I mediate interpersonal conflict among team members at least once a month.


Critical team issues require critical attention—but CEOs are busy, especially amid a pandemic. If leadership teams are experiencing conflict and the CEO is forced to mediate, that’s time and energy that could be spent on other needs of the business.

Executive strategy and the work to be done

“COVID forced organizations to learn and adapt. For 2021, CEOs must build on those learnings—and ensure their teams are equipped for the work ahead.”

– Mike Zani, CEO at The Predictive Index

Most CEOs overhauled their business strategy in 2020.

96% of CEOs shifted strategic direction in some way since COVID-19.

CEOs have had to navigate entirely new business circumstances due to the pandemic. From supply chain disruptions to evolved buyer cycles, COVID-19 didn’t just alter the landscape; it redefined it. And CEOs adapted.

The study asked CEOs to answer the following: To what extent has the strategic direction of your company shifted since March 2020? A whopping 96% of respondents said they changed direction due to the pandemic, with 50% indicating their strategy shifted to a “great” extent.

To what extent has the strategic direction of your company shifted since March 2020?

CEOs are laser-focused on strategy development.

53% of CEOs say strategy development is their No. 1 priority.

Companies have generally stabilized since the onset of the pandemic. But just because the crisis has eased, that doesn’t mean the hard work stops. When asked what is their No. 1 priority moving forward, 53% of CEOs said Strategy development, an increase of 14% from the 2019 CEO Benchmarking Report. Another 20% of CEOs said Operational execution was their top priority—a sign that teams are prioritizing the quality and efficiency of existing teams and offerings. Interestingly, only 17% of CEOs said Talent strategy—a 13% decline from 2019.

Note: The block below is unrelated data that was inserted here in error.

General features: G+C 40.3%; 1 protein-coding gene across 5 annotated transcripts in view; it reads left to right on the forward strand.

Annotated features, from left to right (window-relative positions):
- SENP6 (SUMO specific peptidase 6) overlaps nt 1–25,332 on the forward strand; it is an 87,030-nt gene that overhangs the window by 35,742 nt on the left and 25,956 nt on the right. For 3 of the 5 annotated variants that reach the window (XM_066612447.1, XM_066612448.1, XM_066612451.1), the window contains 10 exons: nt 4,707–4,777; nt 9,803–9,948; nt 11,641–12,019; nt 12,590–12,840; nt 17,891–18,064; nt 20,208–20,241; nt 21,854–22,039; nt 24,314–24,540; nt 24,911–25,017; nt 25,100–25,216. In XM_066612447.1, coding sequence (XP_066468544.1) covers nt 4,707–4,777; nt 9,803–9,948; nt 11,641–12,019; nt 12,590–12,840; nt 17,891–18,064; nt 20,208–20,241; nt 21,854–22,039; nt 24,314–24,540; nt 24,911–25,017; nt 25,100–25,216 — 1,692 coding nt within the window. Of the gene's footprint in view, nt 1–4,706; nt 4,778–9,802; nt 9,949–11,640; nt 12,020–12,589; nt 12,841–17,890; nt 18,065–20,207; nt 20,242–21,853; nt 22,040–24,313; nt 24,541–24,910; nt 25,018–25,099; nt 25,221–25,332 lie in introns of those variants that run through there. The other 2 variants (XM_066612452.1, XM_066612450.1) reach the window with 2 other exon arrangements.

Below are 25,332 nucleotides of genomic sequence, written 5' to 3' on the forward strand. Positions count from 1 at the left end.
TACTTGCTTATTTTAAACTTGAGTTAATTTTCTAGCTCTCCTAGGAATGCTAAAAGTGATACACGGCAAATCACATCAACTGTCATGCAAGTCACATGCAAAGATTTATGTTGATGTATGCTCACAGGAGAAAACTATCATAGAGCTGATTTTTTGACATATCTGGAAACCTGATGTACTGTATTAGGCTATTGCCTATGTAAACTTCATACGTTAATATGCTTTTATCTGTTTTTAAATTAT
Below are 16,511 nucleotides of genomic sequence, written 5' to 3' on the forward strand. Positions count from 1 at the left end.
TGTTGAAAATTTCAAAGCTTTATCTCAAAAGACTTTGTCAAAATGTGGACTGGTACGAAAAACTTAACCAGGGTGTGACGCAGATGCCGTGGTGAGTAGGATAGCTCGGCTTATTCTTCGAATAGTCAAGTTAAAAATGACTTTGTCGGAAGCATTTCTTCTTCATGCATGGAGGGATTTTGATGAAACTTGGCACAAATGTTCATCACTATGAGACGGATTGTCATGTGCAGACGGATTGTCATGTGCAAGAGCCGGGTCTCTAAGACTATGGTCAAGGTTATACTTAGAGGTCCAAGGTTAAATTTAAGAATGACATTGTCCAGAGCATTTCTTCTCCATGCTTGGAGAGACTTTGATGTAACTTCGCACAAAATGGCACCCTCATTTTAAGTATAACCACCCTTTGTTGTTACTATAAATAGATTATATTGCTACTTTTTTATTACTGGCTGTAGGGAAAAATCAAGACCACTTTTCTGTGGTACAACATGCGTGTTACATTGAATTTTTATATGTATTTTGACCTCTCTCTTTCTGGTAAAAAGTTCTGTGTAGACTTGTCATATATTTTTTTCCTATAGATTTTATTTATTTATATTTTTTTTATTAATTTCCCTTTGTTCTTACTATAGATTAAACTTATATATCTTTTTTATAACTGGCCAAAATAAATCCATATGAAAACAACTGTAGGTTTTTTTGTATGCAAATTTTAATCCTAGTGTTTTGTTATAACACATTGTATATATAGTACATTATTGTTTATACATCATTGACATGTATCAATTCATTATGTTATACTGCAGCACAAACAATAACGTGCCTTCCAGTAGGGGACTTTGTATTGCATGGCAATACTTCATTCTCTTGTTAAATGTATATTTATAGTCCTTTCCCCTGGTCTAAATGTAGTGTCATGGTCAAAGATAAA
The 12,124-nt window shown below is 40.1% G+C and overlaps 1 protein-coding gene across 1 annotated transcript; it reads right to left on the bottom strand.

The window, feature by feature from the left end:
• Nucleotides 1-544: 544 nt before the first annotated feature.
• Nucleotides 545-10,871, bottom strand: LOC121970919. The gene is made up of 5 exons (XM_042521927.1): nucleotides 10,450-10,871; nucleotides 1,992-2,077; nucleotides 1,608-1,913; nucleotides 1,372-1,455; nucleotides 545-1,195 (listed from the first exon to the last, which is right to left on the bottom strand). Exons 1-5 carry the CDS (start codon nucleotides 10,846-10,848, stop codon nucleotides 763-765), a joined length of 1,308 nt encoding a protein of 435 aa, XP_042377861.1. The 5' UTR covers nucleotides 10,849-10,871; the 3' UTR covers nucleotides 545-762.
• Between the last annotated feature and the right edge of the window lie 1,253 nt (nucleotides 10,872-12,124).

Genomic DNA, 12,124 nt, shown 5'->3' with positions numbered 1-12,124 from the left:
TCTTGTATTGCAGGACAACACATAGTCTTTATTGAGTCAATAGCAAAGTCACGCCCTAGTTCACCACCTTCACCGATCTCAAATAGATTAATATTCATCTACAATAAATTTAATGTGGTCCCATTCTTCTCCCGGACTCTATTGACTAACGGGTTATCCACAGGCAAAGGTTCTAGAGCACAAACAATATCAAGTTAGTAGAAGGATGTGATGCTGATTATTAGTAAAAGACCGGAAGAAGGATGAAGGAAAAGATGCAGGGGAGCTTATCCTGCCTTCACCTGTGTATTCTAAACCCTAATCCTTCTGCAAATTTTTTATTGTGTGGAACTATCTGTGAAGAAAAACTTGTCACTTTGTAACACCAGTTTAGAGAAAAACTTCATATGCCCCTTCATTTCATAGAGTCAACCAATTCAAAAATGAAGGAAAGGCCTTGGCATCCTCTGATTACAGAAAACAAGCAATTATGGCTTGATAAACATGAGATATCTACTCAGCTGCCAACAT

As a leader, you have many important areas of focus. Which of the following is your #1 priority?


As organizations look to bounce back from 2020 stronger, many CEOs have ambitious goals. While achieving them requires a strong business strategy, executives can’t afford to neglect talent strategy. Businesses don’t run themselves; people do. And that means building a talent strategy that prepares employees for the work ahead.

Employees are less clear on strategy.

Fewer CEOs believe their employees understand the mission and strategy now than before the pandemic.

As CEOs make critical decisions about the future of their business, the shift in strategy hasn’t been without bumps in the road.

Respondents were presented with the following statement and asked to respond via a 5-point Likert scale (1=strongly disagree, 2=disagree, 3=neither agree nor disagree, 4=agree, 5= strongly agree): Employees across the company clearly understand the company’s mission and strategy. Researchers asked CEOs to answer twice: once for how they’re feeling now (September 2020) and again for how they felt back in March 2020.